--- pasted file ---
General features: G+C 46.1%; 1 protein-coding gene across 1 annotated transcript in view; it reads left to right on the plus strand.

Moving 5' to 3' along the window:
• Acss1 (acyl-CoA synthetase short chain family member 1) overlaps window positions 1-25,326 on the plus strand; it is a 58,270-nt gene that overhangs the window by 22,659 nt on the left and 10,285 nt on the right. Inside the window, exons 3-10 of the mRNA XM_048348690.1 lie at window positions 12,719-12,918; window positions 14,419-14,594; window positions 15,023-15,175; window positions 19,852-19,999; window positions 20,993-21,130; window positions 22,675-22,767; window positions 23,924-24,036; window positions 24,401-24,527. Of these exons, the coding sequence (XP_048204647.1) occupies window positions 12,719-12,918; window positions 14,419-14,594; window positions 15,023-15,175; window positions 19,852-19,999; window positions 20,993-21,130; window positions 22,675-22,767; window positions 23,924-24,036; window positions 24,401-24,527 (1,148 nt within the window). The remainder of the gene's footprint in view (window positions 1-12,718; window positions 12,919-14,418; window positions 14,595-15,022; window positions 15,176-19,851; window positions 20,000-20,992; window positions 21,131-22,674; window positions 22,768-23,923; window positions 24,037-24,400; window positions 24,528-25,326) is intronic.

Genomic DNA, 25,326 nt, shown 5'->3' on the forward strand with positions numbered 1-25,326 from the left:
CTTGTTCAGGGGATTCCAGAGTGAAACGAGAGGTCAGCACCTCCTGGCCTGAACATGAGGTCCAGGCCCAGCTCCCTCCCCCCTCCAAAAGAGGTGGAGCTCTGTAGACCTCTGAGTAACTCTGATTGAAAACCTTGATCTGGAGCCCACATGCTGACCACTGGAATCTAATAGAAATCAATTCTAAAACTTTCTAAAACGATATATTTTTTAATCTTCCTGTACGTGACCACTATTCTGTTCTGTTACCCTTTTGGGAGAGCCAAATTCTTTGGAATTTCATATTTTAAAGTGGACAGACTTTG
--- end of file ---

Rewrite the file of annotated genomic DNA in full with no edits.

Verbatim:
General features: G+C 46.1%; 1 protein-coding gene across 1 annotated transcript in view; it reads left to right on the plus strand.

Moving 5' to 3' along the window:
• Acss1 (acyl-CoA synthetase short chain family member 1) overlaps window positions 1-25,326 on the plus strand; it is a 58,270-nt gene that overhangs the window by 22,659 nt on the left and 10,285 nt on the right. Inside the window, exons 3-10 of the mRNA XM_048348690.1 lie at window positions 12,719-12,918; window positions 14,419-14,594; window positions 15,023-15,175; window positions 19,852-19,999; window positions 20,993-21,130; window positions 22,675-22,767; window positions 23,924-24,036; window positions 24,401-24,527. Of these exons, the coding sequence (XP_048204647.1) occupies window positions 12,719-12,918; window positions 14,419-14,594; window positions 15,023-15,175; window positions 19,852-19,999; window positions 20,993-21,130; window positions 22,675-22,767; window positions 23,924-24,036; window positions 24,401-24,527 (1,148 nt within the window). The remainder of the gene's footprint in view (window positions 1-12,718; window positions 12,919-14,418; window positions 14,595-15,022; window positions 15,176-19,851; window positions 20,000-20,992; window positions 21,131-22,674; window positions 22,768-23,923; window positions 24,037-24,400; window positions 24,528-25,326) is intronic.

Genomic DNA, 25,326 nt, shown 5'->3' on the forward strand with positions numbered 1-25,326 from the left:
CTTGTTCAGGGGATTCCAGAGTGAAACGAGAGGTCAGCACCTCCTGGCCTGAACATGAGGTCCAGGCCCAGCTCCCTCCCCCCTCCAAAAGAGGTGGAGCTCTGTAGACCTCTGAGTAACTCTGATTGAAAACCTTGATCTGGAGCCCACATGCTGACCACTGGAATCTAATAGAAATCAATTCTAAAACTTTCTAAAACGATATATTTTTTAATCTTCCTGTACGTGACCACTATTCTGTTCTGTTACCCTTTTGGGAGAGCCAAATTCTTTGGAATTTCATATTTTAAAGTGGACAGACTTTG